I was given anti-psychotic medication and the hallucinations stopped and I started sleeping again. But, after a while, I started to feel really unhappy and detached from my baby. I felt kind of dissociated from him and from being a mother. I wasn’t actively suicidal, but I felt like I didn’t want to live. That’s when the psychiatrist started discussing postnatal depression with me, and I was prescribed with additional medication.
Prior to this I hadn’t experienced any mental health problems at all. In fact, neither had my husband, so we were both really unprepared for it.
I kept telling the MBU nurses that I might be the only one who doesn’t recover from it all, because I really couldn’t see a light at the end of the tunnel, but they kept reassuring me. They told me to distract myself, to focus on my baby, and told me that it does take time to heal.
I also met Jocelyn, APP’s peer support worker, on the ward, as well as other mums who had experienced PP and recovered and that really helped me. To know that there are other mums out there who have gone through these same experiences really makes a difference.
Finally, by the back end of April, I started showing signs of getting better and they started talking to me about going home - just for a couple of hours at first. By this point I was very detached from the outside world so it was really daunting but I did go home for a little bit which felt strange.
I was finally discharged fully on the 21st May 2020. I wasn’t fully recovered, but I’d say there was around an 80% improvement by that point. I was still on meds, still getting support visits to the house however, even though the country was in lockdown at the time, I tried to get back to some sort of normality.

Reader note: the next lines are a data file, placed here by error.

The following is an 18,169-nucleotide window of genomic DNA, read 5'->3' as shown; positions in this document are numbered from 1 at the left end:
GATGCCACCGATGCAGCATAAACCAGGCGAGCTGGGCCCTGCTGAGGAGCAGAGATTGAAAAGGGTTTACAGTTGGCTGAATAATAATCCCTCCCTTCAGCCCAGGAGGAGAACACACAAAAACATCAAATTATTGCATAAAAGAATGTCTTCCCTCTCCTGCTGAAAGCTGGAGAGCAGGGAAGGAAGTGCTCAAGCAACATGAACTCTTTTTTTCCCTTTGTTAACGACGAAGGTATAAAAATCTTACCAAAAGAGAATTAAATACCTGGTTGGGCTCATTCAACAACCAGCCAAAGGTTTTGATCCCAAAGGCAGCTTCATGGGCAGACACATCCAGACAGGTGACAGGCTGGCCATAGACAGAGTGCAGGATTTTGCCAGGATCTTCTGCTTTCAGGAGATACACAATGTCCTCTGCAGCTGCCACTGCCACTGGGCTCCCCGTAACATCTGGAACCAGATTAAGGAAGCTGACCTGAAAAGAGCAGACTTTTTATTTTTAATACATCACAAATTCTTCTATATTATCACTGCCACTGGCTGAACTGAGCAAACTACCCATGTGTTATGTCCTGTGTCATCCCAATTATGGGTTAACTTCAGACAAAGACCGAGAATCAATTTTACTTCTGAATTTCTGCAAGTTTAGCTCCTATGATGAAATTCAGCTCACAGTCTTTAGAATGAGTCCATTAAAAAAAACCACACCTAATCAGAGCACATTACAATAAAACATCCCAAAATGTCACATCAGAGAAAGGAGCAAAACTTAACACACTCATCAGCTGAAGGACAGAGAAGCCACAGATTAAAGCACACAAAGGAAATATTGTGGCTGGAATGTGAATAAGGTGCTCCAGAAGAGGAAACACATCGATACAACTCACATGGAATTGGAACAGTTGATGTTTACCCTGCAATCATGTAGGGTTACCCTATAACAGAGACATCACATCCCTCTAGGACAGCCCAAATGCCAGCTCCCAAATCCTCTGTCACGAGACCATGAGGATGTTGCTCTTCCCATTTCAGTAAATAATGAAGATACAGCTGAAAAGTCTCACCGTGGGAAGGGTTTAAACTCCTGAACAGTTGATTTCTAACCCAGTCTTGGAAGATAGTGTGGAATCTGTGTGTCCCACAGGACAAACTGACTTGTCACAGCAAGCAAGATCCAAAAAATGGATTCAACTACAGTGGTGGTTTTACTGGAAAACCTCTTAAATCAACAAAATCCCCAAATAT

It took a while to get back to feeling like me again and it really affected my marriage. My husband had struggled with the trauma of it all as well. However, eventually, by November 2021 I came off all the medication and started to feel like myself again, which strengthened our bond as a family.
Looking back, I think for us, not having any idea what was happening was the most frightening thing. We didn’t know about PP, mental health was barely covered in the antenatal classes, other than a brief mention of depression, and the midwives didn’t seem to know too much about what was happening to me either. It wasn’t until I got to the MBU and met with specialist workers and peer supporters that things started to look up. I feel so grateful to have got a place at Chorley – I know not everyone is so lucky.
It’s now 2022 and I’m in a really good place. I’ve developed such a great bond with my boy, and he’s such a happy little boy too. So I get that excitement, that joy, that feeling of love now, as a mother, which is so incredible. I’m also back at work, taking care of myself, going to the gym and, importantly, my marriage is stronger than ever.
Now I can reflect on my experience I really want to help others by sharing my story. Awareness is so important, I think it would have helped us enormously if we had been armed with more knowledge from the start. Just being able to spot the signs, to know what help is out there and to know that you can recover would have relieved so much of the distress that I felt.